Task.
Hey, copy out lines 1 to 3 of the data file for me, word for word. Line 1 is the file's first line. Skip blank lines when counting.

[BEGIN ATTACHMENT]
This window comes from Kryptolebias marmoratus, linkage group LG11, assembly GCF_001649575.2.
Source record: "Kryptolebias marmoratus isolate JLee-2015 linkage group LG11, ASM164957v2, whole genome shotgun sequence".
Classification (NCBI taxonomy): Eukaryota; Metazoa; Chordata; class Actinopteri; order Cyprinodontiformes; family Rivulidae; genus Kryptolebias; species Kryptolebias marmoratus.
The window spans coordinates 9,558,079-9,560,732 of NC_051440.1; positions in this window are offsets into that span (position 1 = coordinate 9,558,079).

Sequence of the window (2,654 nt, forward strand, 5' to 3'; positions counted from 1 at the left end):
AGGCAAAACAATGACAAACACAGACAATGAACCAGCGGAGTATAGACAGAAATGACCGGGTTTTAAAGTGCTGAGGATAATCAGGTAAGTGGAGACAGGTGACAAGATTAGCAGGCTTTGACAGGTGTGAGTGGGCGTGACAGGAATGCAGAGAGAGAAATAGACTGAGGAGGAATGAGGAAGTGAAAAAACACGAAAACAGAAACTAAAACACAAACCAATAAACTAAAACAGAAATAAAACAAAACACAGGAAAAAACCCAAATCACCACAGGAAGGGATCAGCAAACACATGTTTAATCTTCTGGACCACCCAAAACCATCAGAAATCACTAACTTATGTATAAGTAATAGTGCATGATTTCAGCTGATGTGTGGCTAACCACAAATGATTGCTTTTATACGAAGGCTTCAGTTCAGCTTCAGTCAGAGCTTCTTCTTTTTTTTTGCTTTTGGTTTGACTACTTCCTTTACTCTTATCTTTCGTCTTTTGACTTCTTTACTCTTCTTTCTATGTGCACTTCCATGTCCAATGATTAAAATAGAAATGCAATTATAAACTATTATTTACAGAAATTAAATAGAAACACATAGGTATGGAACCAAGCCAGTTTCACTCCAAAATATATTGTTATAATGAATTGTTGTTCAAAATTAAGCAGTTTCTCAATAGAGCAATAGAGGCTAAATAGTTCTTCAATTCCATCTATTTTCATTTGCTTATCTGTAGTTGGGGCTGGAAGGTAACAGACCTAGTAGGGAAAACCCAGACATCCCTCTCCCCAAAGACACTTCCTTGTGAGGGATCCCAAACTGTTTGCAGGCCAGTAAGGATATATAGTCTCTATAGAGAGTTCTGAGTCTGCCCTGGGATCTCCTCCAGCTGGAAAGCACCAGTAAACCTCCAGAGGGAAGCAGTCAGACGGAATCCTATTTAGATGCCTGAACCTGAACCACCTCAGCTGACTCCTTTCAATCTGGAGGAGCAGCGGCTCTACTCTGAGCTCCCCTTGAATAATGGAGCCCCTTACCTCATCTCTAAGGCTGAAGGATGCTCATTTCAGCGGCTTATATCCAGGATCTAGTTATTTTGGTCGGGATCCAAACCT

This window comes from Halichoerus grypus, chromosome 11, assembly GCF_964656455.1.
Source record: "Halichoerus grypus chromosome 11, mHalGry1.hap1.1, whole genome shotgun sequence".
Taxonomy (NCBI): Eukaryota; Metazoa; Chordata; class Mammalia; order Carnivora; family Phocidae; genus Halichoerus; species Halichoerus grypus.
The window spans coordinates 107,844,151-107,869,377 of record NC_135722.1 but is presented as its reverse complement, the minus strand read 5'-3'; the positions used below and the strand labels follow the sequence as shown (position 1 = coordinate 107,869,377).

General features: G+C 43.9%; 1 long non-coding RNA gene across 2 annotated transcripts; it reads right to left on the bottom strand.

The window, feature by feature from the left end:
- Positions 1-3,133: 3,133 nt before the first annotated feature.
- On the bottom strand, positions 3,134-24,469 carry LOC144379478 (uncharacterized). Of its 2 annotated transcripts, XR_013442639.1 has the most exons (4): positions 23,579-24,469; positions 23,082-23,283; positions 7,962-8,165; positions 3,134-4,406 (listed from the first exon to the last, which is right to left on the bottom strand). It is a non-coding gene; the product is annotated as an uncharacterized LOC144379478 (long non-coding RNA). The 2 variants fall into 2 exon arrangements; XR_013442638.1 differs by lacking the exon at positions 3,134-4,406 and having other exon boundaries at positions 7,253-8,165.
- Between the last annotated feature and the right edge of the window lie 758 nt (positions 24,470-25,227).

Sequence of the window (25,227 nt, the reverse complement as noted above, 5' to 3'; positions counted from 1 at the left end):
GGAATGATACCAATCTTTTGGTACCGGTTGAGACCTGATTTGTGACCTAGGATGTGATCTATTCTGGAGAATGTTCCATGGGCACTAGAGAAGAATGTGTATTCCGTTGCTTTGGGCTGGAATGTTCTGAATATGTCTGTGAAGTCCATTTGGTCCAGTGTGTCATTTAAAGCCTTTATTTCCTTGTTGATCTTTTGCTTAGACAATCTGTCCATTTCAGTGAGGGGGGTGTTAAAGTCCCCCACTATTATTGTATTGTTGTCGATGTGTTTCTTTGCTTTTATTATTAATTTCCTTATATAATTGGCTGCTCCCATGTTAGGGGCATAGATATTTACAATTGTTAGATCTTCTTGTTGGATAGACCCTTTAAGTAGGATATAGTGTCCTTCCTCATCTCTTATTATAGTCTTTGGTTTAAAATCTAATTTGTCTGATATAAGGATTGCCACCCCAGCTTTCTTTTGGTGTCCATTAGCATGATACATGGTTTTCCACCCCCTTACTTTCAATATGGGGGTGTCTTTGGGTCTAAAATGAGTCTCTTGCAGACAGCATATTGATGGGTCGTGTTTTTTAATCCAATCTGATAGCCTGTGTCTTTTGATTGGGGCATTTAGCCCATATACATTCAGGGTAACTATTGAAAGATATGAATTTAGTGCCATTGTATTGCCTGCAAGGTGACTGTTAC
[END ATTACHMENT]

This window comes from Kryptolebias marmoratus, linkage group LG11, assembly GCF_001649575.2.
Source record: "Kryptolebias marmoratus isolate JLee-2015 linkage group LG11, ASM164957v2, whole genome shotgun sequence".
Classification (NCBI taxonomy): Eukaryota; Metazoa; Chordata; class Actinopteri; order Cyprinodontiformes; family Rivulidae; genus Kryptolebias; species Kryptolebias marmoratus.